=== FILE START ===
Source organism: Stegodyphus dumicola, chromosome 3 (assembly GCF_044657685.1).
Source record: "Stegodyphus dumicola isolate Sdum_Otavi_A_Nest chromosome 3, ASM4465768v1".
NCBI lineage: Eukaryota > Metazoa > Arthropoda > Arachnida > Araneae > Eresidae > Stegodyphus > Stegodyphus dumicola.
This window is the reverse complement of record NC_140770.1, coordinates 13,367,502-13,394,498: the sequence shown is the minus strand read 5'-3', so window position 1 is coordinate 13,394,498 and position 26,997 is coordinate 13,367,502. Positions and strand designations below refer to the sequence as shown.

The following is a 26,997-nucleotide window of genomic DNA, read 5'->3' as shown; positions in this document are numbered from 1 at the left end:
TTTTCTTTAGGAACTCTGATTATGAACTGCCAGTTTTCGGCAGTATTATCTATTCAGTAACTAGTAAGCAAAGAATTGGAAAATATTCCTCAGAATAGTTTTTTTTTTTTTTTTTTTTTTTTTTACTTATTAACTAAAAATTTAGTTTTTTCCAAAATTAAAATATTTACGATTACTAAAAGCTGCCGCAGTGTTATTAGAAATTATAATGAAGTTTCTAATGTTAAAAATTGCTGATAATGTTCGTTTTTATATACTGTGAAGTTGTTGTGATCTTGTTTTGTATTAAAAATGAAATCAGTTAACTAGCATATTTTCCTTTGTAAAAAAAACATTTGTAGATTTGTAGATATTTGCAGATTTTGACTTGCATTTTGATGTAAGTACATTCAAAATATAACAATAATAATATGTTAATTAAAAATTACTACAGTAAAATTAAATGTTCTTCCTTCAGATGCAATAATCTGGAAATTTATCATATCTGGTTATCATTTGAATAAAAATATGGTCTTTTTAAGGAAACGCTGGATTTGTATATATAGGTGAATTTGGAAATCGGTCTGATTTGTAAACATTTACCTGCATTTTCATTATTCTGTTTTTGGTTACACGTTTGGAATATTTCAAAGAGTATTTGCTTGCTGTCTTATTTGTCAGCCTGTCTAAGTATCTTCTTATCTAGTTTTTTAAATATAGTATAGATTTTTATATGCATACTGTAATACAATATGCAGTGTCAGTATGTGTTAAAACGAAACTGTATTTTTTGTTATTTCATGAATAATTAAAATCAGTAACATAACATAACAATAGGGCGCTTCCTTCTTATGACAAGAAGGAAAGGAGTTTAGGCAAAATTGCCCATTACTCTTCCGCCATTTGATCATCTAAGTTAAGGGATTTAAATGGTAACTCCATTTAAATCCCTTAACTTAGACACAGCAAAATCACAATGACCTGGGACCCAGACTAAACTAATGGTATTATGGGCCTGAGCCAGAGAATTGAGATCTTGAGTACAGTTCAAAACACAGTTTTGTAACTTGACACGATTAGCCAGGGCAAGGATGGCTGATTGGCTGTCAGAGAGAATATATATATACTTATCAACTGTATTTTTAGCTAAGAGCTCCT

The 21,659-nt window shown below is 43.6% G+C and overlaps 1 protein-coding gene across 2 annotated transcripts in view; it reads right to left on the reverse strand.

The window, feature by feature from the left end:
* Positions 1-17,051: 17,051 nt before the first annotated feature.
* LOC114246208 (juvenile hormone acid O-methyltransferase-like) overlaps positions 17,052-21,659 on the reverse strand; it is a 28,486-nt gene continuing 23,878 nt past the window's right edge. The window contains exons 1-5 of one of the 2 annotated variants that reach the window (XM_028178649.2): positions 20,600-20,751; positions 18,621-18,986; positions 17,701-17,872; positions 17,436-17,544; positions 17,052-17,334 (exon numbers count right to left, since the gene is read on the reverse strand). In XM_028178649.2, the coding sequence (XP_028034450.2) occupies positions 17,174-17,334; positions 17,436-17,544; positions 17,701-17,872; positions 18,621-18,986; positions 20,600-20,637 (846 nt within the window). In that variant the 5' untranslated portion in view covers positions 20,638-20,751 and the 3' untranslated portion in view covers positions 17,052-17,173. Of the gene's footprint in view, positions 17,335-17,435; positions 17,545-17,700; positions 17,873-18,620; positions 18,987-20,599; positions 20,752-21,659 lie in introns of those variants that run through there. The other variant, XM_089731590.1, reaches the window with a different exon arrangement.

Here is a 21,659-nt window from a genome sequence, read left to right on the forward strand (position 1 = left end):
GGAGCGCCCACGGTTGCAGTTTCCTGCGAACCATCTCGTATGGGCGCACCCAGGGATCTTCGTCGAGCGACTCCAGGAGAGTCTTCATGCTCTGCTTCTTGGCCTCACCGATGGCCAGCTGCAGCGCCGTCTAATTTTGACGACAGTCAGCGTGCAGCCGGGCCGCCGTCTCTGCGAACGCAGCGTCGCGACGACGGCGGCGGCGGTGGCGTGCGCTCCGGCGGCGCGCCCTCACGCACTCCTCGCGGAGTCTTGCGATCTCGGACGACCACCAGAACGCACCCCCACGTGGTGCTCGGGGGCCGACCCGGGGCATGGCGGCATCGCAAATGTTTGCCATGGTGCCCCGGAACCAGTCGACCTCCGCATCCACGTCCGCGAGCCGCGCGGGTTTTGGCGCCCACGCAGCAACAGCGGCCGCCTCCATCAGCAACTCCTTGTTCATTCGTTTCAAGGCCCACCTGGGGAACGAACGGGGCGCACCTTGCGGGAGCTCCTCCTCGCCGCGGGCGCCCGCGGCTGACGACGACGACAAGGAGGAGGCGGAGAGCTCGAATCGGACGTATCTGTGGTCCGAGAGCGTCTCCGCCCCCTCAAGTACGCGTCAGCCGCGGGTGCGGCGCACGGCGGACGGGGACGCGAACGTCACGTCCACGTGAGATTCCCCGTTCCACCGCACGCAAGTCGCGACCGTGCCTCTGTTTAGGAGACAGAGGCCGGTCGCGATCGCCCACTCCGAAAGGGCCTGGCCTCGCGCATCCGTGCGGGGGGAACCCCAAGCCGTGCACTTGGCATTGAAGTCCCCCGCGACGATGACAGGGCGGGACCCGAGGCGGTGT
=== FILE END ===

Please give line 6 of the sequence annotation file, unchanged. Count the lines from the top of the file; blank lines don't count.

TTTTCTTTAGGAACTCTGATTATGAACTGCCAGTTTTCGGCAGTATTATCTATTCAGTAACTAGTAAGCAAAGAATTGGAAAATATTCCTCAGAATAGTTTTTTTTTTTTTTTTTTTTTTTTTTACTTATTAACTAAAAATTTAGTTTTTTCCAAAATTAAAATATTTACGATTACTAAAAGCTGCCGCAGTGTTATTAGAAATTATAATGAAGTTTCTAATGTTAAAAATTGCTGATAATGTTCGTTTTTATATACTGTGAAGTTGTTGTGATCTTGTTTTGTATTAAAAATGAAATCAGTTAACTAGCATATTTTCCTTTGTAAAAAAAACATTTGTAGATTTGTAGATATTTGCAGATTTTGACTTGCATTTTGATGTAAGTACATTCAAAATATAACAATAATAATATGTTAATTAAAAATTACTACAGTAAAATTAAATGTTCTTCCTTCAGATGCAATAATCTGGAAATTTATCATATCTGGTTATCATTTGAATAAAAATATGGTCTTTTTAAGGAAACGCTGGATTTGTATATATAGGTGAATTTGGAAATCGGTCTGATTTGTAAACATTTACCTGCATTTTCATTATTCTGTTTTTGGTTACACGTTTGGAATATTTCAAAGAGTATTTGCTTGCTGTCTTATTTGTCAGCCTGTCTAAGTATCTTCTTATCTAGTTTTTTAAATATAGTATAGATTTTTATATGCATACTGTAATACAATATGCAGTGTCAGTATGTGTTAAAACGAAACTGTATTTTTTGTTATTTCATGAATAATTAAAATCAGTAACATAACATAACAATAGGGCGCTTCCTTCTTATGACAAGAAGGAAAGGAGTTTAGGCAAAATTGCCCATTACTCTTCCGCCATTTGATCATCTAAGTTAAGGGATTTAAATGGTAACTCCATTTAAATCCCTTAACTTAGACACAGCAAAATCACAATGACCTGGGACCCAGACTAAACTAATGGTATTATGGGCCTGAGCCAGAGAATTGAGATCTTGAGTACAGTTCAAAACACAGTTTTGTAACTTGACACGATTAGCCAGGGCAAGGATGGCTGATTGGCTGTCAGAGAGAATATATATATACTTATCAACTGTATTTTTAGCTAAGAGCTCCT